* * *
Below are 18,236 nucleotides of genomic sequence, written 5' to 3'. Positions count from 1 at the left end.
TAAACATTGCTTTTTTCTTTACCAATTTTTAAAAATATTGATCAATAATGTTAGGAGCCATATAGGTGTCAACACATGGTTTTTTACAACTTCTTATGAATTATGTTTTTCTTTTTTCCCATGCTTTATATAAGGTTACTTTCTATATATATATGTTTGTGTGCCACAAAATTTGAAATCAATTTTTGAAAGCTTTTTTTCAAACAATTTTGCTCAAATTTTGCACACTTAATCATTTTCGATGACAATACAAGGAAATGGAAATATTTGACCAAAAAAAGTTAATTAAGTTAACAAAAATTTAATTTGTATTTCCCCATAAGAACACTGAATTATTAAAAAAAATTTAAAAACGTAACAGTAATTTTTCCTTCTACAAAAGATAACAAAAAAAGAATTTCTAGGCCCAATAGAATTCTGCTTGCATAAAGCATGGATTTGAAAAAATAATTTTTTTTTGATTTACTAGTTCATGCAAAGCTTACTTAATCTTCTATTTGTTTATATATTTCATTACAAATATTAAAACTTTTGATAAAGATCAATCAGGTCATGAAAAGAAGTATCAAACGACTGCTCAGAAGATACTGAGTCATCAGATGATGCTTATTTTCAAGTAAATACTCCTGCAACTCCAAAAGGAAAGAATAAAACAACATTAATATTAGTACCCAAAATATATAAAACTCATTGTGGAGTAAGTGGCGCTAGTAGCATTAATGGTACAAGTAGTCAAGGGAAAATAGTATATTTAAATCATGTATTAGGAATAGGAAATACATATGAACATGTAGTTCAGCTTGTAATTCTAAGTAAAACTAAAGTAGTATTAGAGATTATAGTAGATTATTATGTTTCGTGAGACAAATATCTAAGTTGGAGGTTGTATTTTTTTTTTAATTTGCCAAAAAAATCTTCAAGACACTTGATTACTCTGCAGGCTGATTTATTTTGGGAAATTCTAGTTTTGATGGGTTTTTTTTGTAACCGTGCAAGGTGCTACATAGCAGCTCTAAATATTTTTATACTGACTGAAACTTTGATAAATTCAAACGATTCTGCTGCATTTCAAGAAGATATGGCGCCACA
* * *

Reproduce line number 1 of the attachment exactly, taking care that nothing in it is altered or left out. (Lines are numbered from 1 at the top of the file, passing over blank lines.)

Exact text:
Below are 18,236 nucleotides of genomic sequence, written 5' to 3'. Positions count from 1 at the left end.